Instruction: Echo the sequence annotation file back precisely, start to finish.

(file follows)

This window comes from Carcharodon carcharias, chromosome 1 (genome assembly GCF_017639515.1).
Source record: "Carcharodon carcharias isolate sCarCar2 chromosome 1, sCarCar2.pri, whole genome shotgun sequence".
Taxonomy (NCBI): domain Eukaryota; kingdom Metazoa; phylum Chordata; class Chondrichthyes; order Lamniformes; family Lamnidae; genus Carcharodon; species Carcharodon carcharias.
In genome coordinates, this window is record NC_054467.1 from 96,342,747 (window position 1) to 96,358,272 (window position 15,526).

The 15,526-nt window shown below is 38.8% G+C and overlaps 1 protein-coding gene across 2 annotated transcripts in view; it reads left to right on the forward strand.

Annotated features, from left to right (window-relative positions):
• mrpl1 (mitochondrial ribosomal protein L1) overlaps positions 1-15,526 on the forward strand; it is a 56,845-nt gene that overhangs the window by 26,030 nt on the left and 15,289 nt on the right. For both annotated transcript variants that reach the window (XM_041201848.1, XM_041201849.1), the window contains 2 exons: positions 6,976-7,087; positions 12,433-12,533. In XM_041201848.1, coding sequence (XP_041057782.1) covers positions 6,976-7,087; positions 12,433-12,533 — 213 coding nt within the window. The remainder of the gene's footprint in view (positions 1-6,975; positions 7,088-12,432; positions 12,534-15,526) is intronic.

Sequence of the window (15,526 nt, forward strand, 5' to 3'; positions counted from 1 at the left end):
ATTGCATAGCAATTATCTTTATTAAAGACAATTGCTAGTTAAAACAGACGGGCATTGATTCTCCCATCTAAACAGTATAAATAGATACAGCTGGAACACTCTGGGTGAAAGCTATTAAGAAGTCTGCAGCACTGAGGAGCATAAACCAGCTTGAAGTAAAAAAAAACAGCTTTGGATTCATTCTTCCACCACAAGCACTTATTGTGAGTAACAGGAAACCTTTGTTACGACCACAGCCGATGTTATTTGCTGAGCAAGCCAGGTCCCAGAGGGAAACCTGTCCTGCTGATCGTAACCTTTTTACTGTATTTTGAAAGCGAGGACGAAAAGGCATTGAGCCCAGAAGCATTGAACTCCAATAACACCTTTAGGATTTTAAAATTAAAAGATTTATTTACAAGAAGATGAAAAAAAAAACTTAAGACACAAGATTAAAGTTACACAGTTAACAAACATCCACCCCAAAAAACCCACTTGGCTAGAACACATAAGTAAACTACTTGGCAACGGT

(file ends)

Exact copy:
This window comes from Carcharodon carcharias, chromosome 1 (genome assembly GCF_017639515.1).
Source record: "Carcharodon carcharias isolate sCarCar2 chromosome 1, sCarCar2.pri, whole genome shotgun sequence".
Taxonomy (NCBI): domain Eukaryota; kingdom Metazoa; phylum Chordata; class Chondrichthyes; order Lamniformes; family Lamnidae; genus Carcharodon; species Carcharodon carcharias.
In genome coordinates, this window is record NC_054467.1 from 96,342,747 (window position 1) to 96,358,272 (window position 15,526).

The 15,526-nt window shown below is 38.8% G+C and overlaps 1 protein-coding gene across 2 annotated transcripts in view; it reads left to right on the forward strand.

Annotated features, from left to right (window-relative positions):
• mrpl1 (mitochondrial ribosomal protein L1) overlaps positions 1-15,526 on the forward strand; it is a 56,845-nt gene that overhangs the window by 26,030 nt on the left and 15,289 nt on the right. For both annotated transcript variants that reach the window (XM_041201848.1, XM_041201849.1), the window contains 2 exons: positions 6,976-7,087; positions 12,433-12,533. In XM_041201848.1, coding sequence (XP_041057782.1) covers positions 6,976-7,087; positions 12,433-12,533 — 213 coding nt within the window. The remainder of the gene's footprint in view (positions 1-6,975; positions 7,088-12,432; positions 12,534-15,526) is intronic.

Sequence of the window (15,526 nt, forward strand, 5' to 3'; positions counted from 1 at the left end):
ATTGCATAGCAATTATCTTTATTAAAGACAATTGCTAGTTAAAACAGACGGGCATTGATTCTCCCATCTAAACAGTATAAATAGATACAGCTGGAACACTCTGGGTGAAAGCTATTAAGAAGTCTGCAGCACTGAGGAGCATAAACCAGCTTGAAGTAAAAAAAAACAGCTTTGGATTCATTCTTCCACCACAAGCACTTATTGTGAGTAACAGGAAACCTTTGTTACGACCACAGCCGATGTTATTTGCTGAGCAAGCCAGGTCCCAGAGGGAAACCTGTCCTGCTGATCGTAACCTTTTTACTGTATTTTGAAAGCGAGGACGAAAAGGCATTGAGCCCAGAAGCATTGAACTCCAATAACACCTTTAGGATTTTAAAATTAAAAGATTTATTTACAAGAAGATGAAAAAAAAAACTTAAGACACAAGATTAAAGTTACACAGTTAACAAACATCCACCCCAAAAAACCCACTTGGCTAGAACACATAAGTAAACTACTTGGCAACGGT